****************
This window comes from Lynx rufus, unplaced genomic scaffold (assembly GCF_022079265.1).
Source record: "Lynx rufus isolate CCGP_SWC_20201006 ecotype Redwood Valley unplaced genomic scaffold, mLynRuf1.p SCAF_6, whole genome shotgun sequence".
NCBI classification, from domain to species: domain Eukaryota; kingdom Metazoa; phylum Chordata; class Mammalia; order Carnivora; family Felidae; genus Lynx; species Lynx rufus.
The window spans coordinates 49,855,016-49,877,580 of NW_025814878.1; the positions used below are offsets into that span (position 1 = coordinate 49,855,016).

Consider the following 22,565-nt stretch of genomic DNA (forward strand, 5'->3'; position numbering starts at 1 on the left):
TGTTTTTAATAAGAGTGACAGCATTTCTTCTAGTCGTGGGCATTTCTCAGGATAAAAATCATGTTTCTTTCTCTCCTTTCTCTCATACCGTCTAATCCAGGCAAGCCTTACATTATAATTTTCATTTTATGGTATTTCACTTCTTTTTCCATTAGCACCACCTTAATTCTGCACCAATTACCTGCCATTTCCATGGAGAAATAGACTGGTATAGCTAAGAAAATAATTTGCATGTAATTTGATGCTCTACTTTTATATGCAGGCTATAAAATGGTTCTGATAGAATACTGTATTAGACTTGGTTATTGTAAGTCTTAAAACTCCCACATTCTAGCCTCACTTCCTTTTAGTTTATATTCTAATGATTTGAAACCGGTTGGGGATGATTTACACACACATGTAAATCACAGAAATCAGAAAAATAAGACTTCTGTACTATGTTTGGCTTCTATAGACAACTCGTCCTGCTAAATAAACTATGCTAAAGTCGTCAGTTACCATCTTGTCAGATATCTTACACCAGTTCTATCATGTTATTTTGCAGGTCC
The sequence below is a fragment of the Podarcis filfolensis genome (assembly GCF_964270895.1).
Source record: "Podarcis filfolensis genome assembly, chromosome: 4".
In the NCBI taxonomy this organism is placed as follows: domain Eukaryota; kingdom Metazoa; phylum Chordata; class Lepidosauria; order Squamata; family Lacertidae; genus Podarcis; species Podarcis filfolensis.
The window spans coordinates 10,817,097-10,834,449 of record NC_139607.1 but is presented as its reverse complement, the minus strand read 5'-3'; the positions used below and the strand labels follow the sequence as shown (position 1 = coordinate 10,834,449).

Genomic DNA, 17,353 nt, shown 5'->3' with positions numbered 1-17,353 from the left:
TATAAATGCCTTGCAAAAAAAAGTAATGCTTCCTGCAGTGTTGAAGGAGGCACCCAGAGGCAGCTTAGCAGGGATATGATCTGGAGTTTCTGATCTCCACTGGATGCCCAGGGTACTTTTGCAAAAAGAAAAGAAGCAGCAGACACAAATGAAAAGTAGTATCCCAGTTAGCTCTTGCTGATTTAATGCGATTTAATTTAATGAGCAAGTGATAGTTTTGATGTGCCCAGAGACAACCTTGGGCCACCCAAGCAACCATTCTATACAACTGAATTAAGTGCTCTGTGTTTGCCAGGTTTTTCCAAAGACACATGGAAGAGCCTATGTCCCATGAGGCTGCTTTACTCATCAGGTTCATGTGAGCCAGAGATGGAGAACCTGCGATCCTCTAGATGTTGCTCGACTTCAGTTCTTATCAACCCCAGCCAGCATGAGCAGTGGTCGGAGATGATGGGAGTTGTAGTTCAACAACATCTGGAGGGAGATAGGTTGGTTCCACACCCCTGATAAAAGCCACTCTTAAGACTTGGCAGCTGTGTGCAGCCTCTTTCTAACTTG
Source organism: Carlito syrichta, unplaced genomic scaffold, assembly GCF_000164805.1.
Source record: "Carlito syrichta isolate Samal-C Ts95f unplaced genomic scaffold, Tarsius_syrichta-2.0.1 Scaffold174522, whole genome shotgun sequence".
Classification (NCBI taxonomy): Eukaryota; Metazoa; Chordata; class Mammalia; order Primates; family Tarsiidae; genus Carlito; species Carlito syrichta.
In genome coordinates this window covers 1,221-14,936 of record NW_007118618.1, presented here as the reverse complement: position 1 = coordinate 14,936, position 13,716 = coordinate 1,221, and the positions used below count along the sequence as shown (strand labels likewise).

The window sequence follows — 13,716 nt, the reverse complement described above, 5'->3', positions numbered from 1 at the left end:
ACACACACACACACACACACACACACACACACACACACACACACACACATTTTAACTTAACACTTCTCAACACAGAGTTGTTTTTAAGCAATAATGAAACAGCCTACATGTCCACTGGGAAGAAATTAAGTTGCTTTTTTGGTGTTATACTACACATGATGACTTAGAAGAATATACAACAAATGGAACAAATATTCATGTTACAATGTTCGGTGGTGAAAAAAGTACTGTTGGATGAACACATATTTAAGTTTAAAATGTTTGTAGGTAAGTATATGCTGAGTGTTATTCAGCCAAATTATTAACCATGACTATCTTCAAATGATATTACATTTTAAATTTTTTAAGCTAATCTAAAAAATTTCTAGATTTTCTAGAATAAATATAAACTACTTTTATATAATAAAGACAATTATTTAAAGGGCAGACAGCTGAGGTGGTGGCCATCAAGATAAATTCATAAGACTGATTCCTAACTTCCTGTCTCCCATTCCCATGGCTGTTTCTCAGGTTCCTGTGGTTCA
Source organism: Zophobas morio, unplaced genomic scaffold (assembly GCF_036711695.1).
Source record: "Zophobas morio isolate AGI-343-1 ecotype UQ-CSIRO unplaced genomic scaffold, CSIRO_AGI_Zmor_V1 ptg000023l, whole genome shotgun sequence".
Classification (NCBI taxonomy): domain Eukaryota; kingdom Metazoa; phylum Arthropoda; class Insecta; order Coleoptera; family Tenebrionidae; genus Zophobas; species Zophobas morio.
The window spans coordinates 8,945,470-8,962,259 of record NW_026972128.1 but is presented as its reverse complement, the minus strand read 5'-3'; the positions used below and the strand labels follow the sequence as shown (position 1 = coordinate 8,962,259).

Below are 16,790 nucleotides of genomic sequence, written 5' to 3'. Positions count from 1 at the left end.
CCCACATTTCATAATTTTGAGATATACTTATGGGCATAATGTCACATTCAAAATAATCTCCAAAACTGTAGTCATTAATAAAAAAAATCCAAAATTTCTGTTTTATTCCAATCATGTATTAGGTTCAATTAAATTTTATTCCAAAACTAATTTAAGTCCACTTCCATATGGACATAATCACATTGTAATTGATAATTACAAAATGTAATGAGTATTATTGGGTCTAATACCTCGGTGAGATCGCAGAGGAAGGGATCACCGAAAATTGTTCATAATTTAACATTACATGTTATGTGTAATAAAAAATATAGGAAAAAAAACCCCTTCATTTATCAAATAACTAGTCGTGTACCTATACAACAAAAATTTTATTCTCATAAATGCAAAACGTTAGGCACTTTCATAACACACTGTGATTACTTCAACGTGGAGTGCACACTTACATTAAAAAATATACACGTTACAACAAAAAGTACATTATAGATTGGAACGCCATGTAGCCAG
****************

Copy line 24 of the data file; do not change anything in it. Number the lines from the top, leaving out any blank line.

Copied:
CCCACATTTCATAATTTTGAGATATACTTATGGGCATAATGTCACATTCAAAATAATCTCCAAAACTGTAGTCATTAATAAAAAAAATCCAAAATTTCTGTTTTATTCCAATCATGTATTAGGTTCAATTAAATTTTATTCCAAAACTAATTTAAGTCCACTTCCATATGGACATAATCACATTGTAATTGATAATTACAAAATGTAATGAGTATTATTGGGTCTAATACCTCGGTGAGATCGCAGAGGAAGGGATCACCGAAAATTGTTCATAATTTAACATTACATGTTATGTGTAATAAAAAATATAGGAAAAAAAACCCCTTCATTTATCAAATAACTAGTCGTGTACCTATACAACAAAAATTTTATTCTCATAAATGCAAAACGTTAGGCACTTTCATAACACACTGTGATTACTTCAACGTGGAGTGCACACTTACATTAAAAAATATACACGTTACAACAAAAAGTACATTATAGATTGGAACGCCATGTAGCCAG